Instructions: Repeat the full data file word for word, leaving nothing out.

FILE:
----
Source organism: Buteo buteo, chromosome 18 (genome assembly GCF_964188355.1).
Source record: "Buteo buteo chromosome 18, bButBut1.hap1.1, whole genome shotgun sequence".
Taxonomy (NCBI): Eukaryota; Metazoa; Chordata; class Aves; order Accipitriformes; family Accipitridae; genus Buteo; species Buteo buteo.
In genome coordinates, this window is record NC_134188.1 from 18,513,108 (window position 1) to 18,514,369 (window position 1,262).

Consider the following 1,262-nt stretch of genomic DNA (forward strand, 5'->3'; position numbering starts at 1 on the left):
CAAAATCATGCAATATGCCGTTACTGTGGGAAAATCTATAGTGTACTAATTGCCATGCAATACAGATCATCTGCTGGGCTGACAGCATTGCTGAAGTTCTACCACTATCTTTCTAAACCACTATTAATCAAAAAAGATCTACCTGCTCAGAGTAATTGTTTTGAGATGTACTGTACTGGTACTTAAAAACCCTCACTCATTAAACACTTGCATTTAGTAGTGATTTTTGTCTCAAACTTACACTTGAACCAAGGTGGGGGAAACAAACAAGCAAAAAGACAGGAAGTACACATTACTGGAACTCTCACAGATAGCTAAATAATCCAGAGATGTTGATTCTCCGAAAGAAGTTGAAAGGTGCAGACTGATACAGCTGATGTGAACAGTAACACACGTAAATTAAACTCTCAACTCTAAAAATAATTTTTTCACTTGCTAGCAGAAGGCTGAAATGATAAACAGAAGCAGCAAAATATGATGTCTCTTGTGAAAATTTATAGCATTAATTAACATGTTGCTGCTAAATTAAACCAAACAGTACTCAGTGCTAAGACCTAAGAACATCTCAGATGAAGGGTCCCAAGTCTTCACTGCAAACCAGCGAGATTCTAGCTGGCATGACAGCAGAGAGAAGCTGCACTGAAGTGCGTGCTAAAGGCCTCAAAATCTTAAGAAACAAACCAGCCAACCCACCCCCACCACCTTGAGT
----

Source organism: Buteo buteo, chromosome 18 (genome assembly GCF_964188355.1).
Source record: "Buteo buteo chromosome 18, bButBut1.hap1.1, whole genome shotgun sequence".
Taxonomy (NCBI): Eukaryota; Metazoa; Chordata; class Aves; order Accipitriformes; family Accipitridae; genus Buteo; species Buteo buteo.
In genome coordinates, this window is record NC_134188.1 from 18,513,108 (window position 1) to 18,514,369 (window position 1,262).

Consider the following 1,262-nt stretch of genomic DNA (forward strand, 5'->3'; position numbering starts at 1 on the left):
CAAAATCATGCAATATGCCGTTACTGTGGGAAAATCTATAGTGTACTAATTGCCATGCAATACAGATCATCTGCTGGGCTGACAGCATTGCTGAAGTTCTACCACTATCTTTCTAAACCACTATTAATCAAAAAAGATCTACCTGCTCAGAGTAATTGTTTTGAGATGTACTGTACTGGTACTTAAAAACCCTCACTCATTAAACACTTGCATTTAGTAGTGATTTTTGTCTCAAACTTACACTTGAACCAAGGTGGGGGAAACAAACAAGCAAAAAGACAGGAAGTACACATTACTGGAACTCTCACAGATAGCTAAATAATCCAGAGATGTTGATTCTCCGAAAGAAGTTGAAAGGTGCAGACTGATACAGCTGATGTGAACAGTAACACACGTAAATTAAACTCTCAACTCTAAAAATAATTTTTTCACTTGCTAGCAGAAGGCTGAAATGATAAACAGAAGCAGCAAAATATGATGTCTCTTGTGAAAATTTATAGCATTAATTAACATGTTGCTGCTAAATTAAACCAAACAGTACTCAGTGCTAAGACCTAAGAACATCTCAGATGAAGGGTCCCAAGTCTTCACTGCAAACCAGCGAGATTCTAGCTGGCATGACAGCAGAGAGAAGCTGCACTGAAGTGCGTGCTAAAGGCCTCAAAATCTTAAGAAACAAACCAGCCAACCCACCCCCACCACCTTGAGT